Farahnik Yadegar said Snapchat has “strong measures” to deter children from falsely claiming to be over 13. Those who lie about their age have their accounts immediately deleted, she said. Teenagers over 13 who pretend to be even older have a chance to correct their age.

Detecting such lies is not infallible, but platforms have several ways to discover the truth. For example, if a user’s friends are mostly in their early teens, it’s likely that the user is also a teenager, even if they said they were born in 1968 when they signed up. Companies are using artificial intelligence to find age mismatches. A person’s interests can also reveal their real age. And, Farahnik Yadegar pointed out, parents could also discover that their children were lying about their birthdates if they tried to turn on Parental Controls but found their teens ineligible.

Child safety and teen mental health are at the center of Democratic and Republican criticism of tech companies. States, which have been much more aggressive in regulating tech companies than the federal government, are also turning their attention to the issue. In March, several state attorneys general launched a nationwide investigation into TikTok and its possible harmful effects on the mental health of young users.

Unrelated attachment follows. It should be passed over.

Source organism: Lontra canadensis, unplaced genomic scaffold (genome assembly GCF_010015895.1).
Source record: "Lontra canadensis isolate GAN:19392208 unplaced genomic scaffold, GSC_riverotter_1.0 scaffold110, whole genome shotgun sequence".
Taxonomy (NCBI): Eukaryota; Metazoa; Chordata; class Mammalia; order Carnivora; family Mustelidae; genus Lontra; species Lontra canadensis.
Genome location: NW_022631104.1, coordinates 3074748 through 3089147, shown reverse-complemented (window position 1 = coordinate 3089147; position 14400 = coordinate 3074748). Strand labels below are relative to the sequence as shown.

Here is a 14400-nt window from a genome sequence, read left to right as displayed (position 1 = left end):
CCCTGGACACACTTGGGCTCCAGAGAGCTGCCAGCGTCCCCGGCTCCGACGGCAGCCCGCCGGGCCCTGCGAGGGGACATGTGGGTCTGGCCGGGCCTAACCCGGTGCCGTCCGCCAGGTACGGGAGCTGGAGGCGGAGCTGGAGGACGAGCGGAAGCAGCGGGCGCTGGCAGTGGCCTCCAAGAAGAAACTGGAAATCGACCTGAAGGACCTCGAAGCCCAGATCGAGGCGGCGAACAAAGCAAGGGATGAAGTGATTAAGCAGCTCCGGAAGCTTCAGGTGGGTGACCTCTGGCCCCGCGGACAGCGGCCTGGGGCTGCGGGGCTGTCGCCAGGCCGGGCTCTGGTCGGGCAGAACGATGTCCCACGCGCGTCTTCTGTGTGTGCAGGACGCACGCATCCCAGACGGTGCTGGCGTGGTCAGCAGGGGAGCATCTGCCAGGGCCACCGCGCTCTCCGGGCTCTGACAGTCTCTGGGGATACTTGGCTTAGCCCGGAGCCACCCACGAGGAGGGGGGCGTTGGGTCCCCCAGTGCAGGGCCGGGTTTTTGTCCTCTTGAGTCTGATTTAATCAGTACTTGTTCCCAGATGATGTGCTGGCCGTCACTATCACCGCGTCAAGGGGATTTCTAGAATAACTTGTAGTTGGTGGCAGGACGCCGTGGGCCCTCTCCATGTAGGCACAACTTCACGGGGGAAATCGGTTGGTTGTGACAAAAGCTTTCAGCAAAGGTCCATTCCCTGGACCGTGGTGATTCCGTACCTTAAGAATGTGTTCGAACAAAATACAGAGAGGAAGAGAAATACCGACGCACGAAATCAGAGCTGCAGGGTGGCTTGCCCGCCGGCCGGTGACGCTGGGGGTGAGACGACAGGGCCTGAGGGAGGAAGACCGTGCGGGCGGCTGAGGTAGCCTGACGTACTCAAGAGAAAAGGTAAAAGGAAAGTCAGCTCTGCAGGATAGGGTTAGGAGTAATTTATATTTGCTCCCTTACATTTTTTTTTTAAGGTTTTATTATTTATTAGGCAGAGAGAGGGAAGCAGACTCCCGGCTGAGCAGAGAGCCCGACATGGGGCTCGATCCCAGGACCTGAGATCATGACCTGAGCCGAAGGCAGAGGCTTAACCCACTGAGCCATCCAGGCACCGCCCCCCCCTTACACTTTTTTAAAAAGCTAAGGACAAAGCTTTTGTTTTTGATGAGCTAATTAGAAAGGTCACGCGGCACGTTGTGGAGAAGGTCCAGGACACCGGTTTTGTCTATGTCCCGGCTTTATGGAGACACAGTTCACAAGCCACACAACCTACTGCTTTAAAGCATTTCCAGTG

TikTok is the most popular social app used by American teens, according to a new report released Wednesday by the Pew Research Center, which found that 67% say they use the Chinese-owned video-sharing platform. The company said it’s focusing on age-appropriate experiences, noting that some features, such as direct messaging, aren’t available to younger users. He says features like a screen time management tool help young people and parents moderate the amount of time kids spend on the app and what they see. But critics note that these controls are leaky at best.

“It’s really easy for kids to try to get around these features and figure it out on their own,” Common Sense Media’s Ly said.

Instagram, which is owned by Facebook parent Meta, is the second most popular app among teens, according to Pew, with 62% saying they use it, followed by Snapchat with 59%. Not surprisingly, only 32% of teens said they had ever used Facebook, down from 71% in 2014 and 2015, according to the report.

Last fall, Frances Haugen, a former Facebook employee turned whistleblower, unveiled internal company research concluding that the social network’s attention-seeking algorithms contribute to mental and emotional health problems in adolescents. using Instagram, especially girls. This revelation led to some changes; Meta, for example, has dropped plans for an Instagram version aimed at children under 13. The company has also introduced new parental control and teen wellbeing features, such as prompting teens to take a break if they scroll too long.

Such solutions, Ly said, are “sort of tackling the problem, but essentially working around it and not getting to the root cause.”